Fortune: Wall Street Has Never Had A Woman CEO. Why Not?
Sep 19, 2019
Data from Oliver Wyman’s Women in Financial Services data was featured in a Fortune story titled, “Wall Street Has Never Had a Woman CEO. Why Not?”
Before the recession, several women looked as possible contenders for the CEO role. Yet a decade later banking still doesn’t have one woman chief executive. The article looked at the possible reasons why and explored if women leave the industry at mid-point in the careers.
According to Oliver Wyman a “mid-career conflict” is especially problematic for women in the field. Women start out with the same ambition level as men. They retain that ambition for the first few years of their careers, and they have similar ambition later in their careers. It’s the middle that’s troublesome.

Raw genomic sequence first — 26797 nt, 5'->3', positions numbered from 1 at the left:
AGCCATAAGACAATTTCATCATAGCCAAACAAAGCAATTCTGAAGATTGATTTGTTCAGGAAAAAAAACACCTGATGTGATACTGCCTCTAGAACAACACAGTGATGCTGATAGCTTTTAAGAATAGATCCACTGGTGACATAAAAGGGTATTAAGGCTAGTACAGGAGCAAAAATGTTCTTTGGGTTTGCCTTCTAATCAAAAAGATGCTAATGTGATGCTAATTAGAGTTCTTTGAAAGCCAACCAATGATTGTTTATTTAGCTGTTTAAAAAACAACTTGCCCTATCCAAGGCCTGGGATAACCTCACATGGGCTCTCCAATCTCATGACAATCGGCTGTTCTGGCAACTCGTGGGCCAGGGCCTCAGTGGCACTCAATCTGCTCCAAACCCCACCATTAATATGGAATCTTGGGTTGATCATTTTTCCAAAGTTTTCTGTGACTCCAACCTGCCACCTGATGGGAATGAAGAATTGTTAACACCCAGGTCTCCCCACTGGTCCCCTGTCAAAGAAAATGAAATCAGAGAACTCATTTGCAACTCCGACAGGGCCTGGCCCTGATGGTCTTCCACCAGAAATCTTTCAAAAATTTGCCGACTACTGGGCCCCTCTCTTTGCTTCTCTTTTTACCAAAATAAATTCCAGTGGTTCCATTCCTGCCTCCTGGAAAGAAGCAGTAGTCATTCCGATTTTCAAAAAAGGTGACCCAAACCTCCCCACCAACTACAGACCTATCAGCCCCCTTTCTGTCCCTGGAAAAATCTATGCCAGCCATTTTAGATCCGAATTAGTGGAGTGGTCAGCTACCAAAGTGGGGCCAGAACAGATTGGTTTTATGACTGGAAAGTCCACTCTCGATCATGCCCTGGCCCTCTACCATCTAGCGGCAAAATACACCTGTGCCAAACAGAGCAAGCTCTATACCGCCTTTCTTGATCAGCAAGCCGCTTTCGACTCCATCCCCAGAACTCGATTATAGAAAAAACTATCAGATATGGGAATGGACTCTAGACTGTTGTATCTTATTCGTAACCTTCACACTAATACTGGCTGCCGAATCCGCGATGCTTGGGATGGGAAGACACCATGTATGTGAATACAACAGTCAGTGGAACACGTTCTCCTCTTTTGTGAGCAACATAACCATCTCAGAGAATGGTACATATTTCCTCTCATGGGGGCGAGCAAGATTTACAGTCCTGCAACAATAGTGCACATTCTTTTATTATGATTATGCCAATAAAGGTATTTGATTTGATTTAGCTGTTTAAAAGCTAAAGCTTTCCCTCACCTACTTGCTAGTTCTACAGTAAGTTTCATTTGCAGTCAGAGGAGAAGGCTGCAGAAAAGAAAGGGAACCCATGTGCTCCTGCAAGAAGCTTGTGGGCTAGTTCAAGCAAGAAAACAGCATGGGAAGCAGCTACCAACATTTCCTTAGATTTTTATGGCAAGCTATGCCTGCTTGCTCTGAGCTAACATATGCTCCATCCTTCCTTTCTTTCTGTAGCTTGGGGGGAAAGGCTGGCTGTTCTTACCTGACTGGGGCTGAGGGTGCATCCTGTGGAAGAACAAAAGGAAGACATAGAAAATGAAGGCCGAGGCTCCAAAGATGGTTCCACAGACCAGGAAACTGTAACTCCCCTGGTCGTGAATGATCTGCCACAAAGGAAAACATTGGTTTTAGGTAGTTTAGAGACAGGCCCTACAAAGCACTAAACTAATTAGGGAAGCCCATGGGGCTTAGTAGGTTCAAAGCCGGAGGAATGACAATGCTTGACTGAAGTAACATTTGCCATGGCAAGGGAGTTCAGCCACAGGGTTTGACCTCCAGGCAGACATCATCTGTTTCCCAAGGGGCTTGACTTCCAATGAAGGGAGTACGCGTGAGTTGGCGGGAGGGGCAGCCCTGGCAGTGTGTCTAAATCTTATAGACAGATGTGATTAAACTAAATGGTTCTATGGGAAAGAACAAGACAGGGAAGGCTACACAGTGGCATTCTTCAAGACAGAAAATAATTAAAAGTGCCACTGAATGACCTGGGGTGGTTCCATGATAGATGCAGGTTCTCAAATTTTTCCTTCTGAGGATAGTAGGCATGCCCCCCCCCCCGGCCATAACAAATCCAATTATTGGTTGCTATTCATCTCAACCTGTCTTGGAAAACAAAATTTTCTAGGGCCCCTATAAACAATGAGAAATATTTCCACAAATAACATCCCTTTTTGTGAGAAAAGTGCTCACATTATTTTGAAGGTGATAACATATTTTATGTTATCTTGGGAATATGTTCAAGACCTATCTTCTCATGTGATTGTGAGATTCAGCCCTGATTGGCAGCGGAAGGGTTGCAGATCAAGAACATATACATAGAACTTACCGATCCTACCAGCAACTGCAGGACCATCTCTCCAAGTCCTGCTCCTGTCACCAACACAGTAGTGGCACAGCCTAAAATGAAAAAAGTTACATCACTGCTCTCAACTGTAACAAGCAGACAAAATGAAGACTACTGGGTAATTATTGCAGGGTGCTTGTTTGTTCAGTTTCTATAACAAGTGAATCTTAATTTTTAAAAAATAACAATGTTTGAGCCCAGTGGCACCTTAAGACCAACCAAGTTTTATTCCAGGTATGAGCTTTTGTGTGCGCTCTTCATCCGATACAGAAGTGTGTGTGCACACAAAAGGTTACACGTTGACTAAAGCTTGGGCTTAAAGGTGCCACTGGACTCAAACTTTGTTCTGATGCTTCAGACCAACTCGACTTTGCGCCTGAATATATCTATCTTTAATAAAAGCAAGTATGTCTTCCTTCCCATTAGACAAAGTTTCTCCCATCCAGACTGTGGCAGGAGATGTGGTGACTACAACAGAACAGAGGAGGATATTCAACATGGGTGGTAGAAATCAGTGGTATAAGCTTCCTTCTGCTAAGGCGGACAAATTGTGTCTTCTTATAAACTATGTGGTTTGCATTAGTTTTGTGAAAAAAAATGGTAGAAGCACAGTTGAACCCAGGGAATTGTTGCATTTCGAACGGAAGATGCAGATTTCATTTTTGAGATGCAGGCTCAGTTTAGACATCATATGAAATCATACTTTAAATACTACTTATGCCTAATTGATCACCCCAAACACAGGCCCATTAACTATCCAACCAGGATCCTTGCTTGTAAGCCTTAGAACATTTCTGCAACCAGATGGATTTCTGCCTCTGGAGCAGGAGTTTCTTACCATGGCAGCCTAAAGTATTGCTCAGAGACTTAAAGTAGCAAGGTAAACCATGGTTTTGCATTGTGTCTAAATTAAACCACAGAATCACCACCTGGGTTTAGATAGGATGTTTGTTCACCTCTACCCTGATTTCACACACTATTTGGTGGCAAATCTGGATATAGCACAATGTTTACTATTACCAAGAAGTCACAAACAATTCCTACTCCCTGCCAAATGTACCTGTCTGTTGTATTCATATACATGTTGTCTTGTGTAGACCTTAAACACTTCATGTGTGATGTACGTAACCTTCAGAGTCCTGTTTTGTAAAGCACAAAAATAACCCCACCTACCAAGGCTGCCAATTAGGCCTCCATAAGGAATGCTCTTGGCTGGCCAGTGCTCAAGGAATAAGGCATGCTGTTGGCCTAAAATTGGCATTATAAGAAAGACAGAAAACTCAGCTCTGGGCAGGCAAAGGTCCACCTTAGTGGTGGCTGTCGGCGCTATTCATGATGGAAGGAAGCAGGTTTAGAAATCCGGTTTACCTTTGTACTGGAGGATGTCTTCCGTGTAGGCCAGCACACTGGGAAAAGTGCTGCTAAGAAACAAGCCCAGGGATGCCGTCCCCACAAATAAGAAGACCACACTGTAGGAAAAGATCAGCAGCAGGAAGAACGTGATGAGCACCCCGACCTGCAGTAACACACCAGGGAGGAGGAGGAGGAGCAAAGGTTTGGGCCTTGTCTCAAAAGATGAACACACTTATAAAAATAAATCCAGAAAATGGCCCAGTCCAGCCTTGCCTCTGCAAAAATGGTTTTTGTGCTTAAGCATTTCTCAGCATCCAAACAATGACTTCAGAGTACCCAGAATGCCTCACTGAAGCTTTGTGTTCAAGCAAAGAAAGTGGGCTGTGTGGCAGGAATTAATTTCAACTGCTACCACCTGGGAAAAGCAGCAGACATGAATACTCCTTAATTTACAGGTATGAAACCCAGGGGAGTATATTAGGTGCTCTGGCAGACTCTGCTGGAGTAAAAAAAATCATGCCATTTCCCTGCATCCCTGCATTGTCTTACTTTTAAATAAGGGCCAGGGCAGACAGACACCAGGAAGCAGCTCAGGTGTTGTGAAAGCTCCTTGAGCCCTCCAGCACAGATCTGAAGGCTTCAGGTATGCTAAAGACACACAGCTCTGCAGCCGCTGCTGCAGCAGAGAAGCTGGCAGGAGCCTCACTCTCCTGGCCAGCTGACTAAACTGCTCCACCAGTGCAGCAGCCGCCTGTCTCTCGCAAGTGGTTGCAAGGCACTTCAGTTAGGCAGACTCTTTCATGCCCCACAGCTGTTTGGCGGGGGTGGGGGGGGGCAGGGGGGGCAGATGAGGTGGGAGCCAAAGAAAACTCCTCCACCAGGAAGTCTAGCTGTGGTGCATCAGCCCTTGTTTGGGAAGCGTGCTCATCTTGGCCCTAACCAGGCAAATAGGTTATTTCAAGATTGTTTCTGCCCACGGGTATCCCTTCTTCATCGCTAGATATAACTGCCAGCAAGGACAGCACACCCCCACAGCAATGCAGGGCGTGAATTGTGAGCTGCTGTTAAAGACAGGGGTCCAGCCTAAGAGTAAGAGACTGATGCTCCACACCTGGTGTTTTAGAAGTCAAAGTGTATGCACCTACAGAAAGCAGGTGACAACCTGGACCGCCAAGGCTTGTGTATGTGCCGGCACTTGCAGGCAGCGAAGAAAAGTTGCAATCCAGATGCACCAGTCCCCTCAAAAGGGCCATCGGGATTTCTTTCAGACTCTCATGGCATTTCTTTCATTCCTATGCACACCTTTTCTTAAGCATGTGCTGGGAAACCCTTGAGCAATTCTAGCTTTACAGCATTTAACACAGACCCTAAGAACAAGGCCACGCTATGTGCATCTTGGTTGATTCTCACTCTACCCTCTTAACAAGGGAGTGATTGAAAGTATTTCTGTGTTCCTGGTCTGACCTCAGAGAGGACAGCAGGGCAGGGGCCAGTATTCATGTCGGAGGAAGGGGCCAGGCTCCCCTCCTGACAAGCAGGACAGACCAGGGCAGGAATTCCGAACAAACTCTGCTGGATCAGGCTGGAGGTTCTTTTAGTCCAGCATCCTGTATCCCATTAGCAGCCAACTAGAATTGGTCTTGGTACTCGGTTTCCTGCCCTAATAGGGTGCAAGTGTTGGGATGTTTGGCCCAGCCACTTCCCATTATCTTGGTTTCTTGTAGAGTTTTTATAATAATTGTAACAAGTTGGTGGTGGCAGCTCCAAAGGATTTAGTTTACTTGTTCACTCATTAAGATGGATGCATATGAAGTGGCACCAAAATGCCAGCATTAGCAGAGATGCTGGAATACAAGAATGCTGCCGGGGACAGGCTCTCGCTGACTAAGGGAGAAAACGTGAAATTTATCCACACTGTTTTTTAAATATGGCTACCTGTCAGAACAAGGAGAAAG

At that stage, women “vote with their feet,” according to Oliver Wyman study and are more likely to leave their financial industry jobs than their male colleagues and are more likely—by some 20% to 30%—to exit versus women in other industries. That trend emerges at a time when women ages 30 to 50 are less willing to sacrifice their private lives for the sake of their jobs, a shift in attitude that doesn’t show up nearly as strongly among men.
To read the entire article, please click here.